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Reseachers are hard at work trying to figure out what causes dementia. In the case of Alzheimer’s disease (AD), they’re trying to learn the process associated with the condition’s onset. What are they learning? That there’s a multifactorial process associated with AD, and that it’s triggered by a combination of environmental and genetic factors. These factors range from age—which clearly plays a role in the development of AD—to exposure to toxins and rare gene variants that affect a relatively small percentage of people.
Yet researchers still don’t know exactly what factor or combination of factors sets the disease process in motion. Understanding this process could help them develop an Alzheimer’s test to determine who is at high risk for AD so they can treat people earlier, before symptoms appear.
The following theories might explain what causes dementia conditions, including Alzheimer’s.
The Amyloid Hypothesis
Perhaps the most widely accepted theory relating to an Alzheimer’s cause, the amyloid hypothesis suggests that toxic beta-amyloid plaques somehow initiate the brain-cell destruction observed in AD. Much of the current research aimed at finding new treatments for AD is based on this hypothesis.
The brain normally produces and then eliminates amyloid protein fragments. But in AD, the brain does not remove beta-amyloid proteins. Instead, this protein accumulates and forms sticky masses, or plaques, that destroy neurons and cause the gradual loss of brain tissue.
The Tau Hypothesis
Twisted fibers of abnormal tau protein called neurofibrillary tangles accumulate inside the brain’s cells in people with Alzheimer’s. Neurofibrillary tangles form the basis of the tau hypothesis, another important theory of an Alzheimer’s cause.
Normally, tau protein builds part of a cellular structure called a microtubule, which helps transport nutrients and other substances from one part of the nerve call to another. When tangles form, the microtubules break down, leading to deterioration in connections to other cells and, eventually, to cell death.
Because treatments aimed at reducing the accumulation of plaque in the brain have not improved symptoms of dementia thus far, some scientists are focusing on clumps of beta-amyloid in the brain, called oligomers.
Oligomers are thought to disrupt neuronal communication by changing the structure of communication points between brain cells known as synapses and by promoting the development of neurofibrillary tangles. Many scientists now believe that beta-amyloid oligomers are more toxic to neurons than plaques.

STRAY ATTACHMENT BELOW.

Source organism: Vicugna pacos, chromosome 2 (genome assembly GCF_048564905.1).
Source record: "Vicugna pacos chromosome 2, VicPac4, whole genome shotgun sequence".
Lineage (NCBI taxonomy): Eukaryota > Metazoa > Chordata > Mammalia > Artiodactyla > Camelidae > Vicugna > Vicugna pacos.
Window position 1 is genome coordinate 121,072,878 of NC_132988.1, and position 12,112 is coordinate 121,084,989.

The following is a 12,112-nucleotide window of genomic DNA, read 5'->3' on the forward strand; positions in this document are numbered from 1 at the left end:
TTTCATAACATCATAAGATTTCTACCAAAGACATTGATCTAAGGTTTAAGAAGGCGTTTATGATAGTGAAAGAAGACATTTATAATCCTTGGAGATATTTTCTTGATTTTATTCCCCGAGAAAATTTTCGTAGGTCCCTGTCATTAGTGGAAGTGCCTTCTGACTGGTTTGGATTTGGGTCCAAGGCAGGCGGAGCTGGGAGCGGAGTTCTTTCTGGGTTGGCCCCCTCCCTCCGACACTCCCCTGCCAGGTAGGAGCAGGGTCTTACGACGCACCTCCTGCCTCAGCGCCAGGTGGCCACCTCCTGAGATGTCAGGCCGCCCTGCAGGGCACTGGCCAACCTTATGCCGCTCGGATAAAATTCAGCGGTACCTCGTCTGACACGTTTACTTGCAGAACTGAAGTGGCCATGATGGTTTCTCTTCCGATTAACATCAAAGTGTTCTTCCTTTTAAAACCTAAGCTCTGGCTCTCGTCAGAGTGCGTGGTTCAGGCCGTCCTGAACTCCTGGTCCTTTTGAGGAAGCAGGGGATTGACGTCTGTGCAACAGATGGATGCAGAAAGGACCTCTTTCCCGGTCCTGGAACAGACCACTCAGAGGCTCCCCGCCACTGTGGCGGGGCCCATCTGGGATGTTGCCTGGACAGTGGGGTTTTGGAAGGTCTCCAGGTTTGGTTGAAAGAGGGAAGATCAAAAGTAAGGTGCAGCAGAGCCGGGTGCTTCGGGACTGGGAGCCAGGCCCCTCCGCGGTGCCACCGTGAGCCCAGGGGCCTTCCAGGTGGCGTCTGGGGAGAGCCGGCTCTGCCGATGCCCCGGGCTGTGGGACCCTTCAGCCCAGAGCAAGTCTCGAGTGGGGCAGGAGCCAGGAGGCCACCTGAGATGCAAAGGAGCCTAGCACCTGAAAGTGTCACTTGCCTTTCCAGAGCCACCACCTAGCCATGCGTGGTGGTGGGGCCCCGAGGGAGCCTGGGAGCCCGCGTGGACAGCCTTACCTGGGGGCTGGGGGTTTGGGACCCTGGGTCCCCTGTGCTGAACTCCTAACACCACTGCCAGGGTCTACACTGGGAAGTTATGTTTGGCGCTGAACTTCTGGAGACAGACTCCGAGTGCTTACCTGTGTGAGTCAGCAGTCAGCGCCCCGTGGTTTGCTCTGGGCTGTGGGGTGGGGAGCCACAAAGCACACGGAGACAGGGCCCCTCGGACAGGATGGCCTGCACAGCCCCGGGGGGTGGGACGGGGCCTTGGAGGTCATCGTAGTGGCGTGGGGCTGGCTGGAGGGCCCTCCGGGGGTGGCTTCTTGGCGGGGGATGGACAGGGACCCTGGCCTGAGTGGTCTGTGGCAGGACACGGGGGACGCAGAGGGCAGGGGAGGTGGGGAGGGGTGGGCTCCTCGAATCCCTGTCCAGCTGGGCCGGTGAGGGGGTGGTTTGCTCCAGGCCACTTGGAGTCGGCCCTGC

Tau protein also clumps together into oligomers. Increasingly, evidence suggests that tau oligomers—rather than tau protein—underlie the development of Alzheimer’s and related diseases.
In animal research, immunotherapy targeting tau oligomers both reduced levels of tau oligomers and reversed memory declines. Surprisingly, the treatment also reduced levels of beta-amyloid oligomers, suggesting the two types of oligomers work in concert to damage the brain.
The cholinergic hypothesis suggests that AD symptoms result from a decrease in production of the neurotransmitter acetylcholine, which is necessary for learning and memory formation. Acetylcholine production is known to decline with age, but AD is associated with a much more significant decline in acetylcholine levels.
Dementia medications called cholinesterase inhibitor drugs that are a mainstay of AD treatment work by blocking the action of an enzyme that normally breaks down excess acetylcholine for removal, thus increasing acetylcholine levels in the brain. But while cholinesterase inhibitors can slightly improve memory and ability to carry out daily activities, they do not slow the progression of the disease.
The theory of excitotoxicity blames AD nerve damage on over-activation of receptors for the neurotransmitter glutamate. Glutamate is normally responsible for making neurons “fire” as they relay messages through neuronal networks, and is involved in establishing long-term memories. When normal glutamate processes are disturbed, excessive amounts of this chemical messenger build up in the space between brain cells. The excess glutamate attaches to brain cells, overstimulates them, and ultimately leads to cell death.
Oxidative stress occurs when unstable molecules called free radicals, generated by factors such as environmental toxins, stress, and aging, overwhelm the body’s natural antioxidant defense system. As a result, the body falls behind in its repair of cellular damage.
Research suggests high levels of free radicals and oxidative stress are among the earliest dementia signs. However, scientists do not know where oxidative stress occurs along the chain of events in the AD disease process, raising the possibility that oxidative stress may be a marker of AD, not a cause.
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AD has been linked to head injury, which causes inflammation in the brain, as well as to infection, which leads to body-wide inflammation. However, treating people with anti-inflammatory medications in the early stages of AD has thus far not been effective at slowing or preventing the disease.
Researchers have discovered that insulin levels may be part of what causes dementia; they drop significantly in the early stages of AD, and progressively decline as the disease advances. Cell death and neurofibrillary tangles appear to be linked to abnormalities in insulin signaling. The theory has led to suggestions that AD may be a type of diabetes.
Now, researchers are investigating whether giving insulin to people with early cognitive impairment might slow this decline, and early evidence suggests it might. Further studies are needed to confirm the effectiveness and safety of insulin in people showing signs of early onset dementia.
Originally published in 2016, this post is regularly updated.